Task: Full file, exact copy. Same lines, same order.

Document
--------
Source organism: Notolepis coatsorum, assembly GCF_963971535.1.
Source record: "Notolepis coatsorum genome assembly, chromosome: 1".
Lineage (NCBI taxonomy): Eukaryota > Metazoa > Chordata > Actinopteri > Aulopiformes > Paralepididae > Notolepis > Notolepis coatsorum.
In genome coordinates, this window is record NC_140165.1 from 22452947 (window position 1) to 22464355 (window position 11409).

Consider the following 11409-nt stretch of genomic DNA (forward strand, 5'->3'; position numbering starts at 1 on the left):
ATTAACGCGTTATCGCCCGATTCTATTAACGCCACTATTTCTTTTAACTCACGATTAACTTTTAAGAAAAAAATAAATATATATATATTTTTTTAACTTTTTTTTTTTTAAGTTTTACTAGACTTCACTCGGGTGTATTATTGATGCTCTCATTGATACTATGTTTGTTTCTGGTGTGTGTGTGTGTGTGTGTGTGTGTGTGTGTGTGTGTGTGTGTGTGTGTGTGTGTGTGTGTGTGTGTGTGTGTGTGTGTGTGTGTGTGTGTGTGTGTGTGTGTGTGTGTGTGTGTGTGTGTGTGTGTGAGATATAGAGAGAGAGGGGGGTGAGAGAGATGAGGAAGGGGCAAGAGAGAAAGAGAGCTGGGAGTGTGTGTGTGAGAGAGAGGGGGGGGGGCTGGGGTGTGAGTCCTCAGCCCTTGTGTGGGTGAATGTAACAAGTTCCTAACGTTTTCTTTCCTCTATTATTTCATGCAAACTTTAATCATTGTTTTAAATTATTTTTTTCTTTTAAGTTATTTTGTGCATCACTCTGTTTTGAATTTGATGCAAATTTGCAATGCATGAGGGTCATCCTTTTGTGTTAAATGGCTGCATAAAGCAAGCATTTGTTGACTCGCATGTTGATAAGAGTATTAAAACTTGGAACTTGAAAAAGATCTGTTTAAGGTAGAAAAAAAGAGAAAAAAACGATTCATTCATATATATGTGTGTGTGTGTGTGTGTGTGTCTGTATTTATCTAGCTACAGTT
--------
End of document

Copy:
Source organism: Notolepis coatsorum, assembly GCF_963971535.1.
Source record: "Notolepis coatsorum genome assembly, chromosome: 1".
Lineage (NCBI taxonomy): Eukaryota > Metazoa > Chordata > Actinopteri > Aulopiformes > Paralepididae > Notolepis > Notolepis coatsorum.
In genome coordinates, this window is record NC_140165.1 from 22452947 (window position 1) to 22464355 (window position 11409).

Consider the following 11409-nt stretch of genomic DNA (forward strand, 5'->3'; position numbering starts at 1 on the left):
ATTAACGCGTTATCGCCCGATTCTATTAACGCCACTATTTCTTTTAACTCACGATTAACTTTTAAGAAAAAAATAAATATATATATATTTTTTTAACTTTTTTTTTTTTAAGTTTTACTAGACTTCACTCGGGTGTATTATTGATGCTCTCATTGATACTATGTTTGTTTCTGGTGTGTGTGTGTGTGTGTGTGTGTGTGTGTGTGTGTGTGTGTGTGTGTGTGTGTGTGTGTGTGTGTGTGTGTGTGTGTGTGTGTGTGTGTGTGTGTGTGTGTGTGTGTGTGTGTGTGTGTGTGTGTGTGAGATATAGAGAGAGAGGGGGGTGAGAGAGATGAGGAAGGGGCAAGAGAGAAAGAGAGCTGGGAGTGTGTGTGTGAGAGAGAGGGGGGGGGGCTGGGGTGTGAGTCCTCAGCCCTTGTGTGGGTGAATGTAACAAGTTCCTAACGTTTTCTTTCCTCTATTATTTCATGCAAACTTTAATCATTGTTTTAAATTATTTTTTTCTTTTAAGTTATTTTGTGCATCACTCTGTTTTGAATTTGATGCAAATTTGCAATGCATGAGGGTCATCCTTTTGTGTTAAATGGCTGCATAAAGCAAGCATTTGTTGACTCGCATGTTGATAAGAGTATTAAAACTTGGAACTTGAAAAAGATCTGTTTAAGGTAGAAAAAAAGAGAAAAAAACGATTCATTCATATATATGTGTGTGTGTGTGTGTGTGTGTCTGTATTTATCTAGCTACAGTT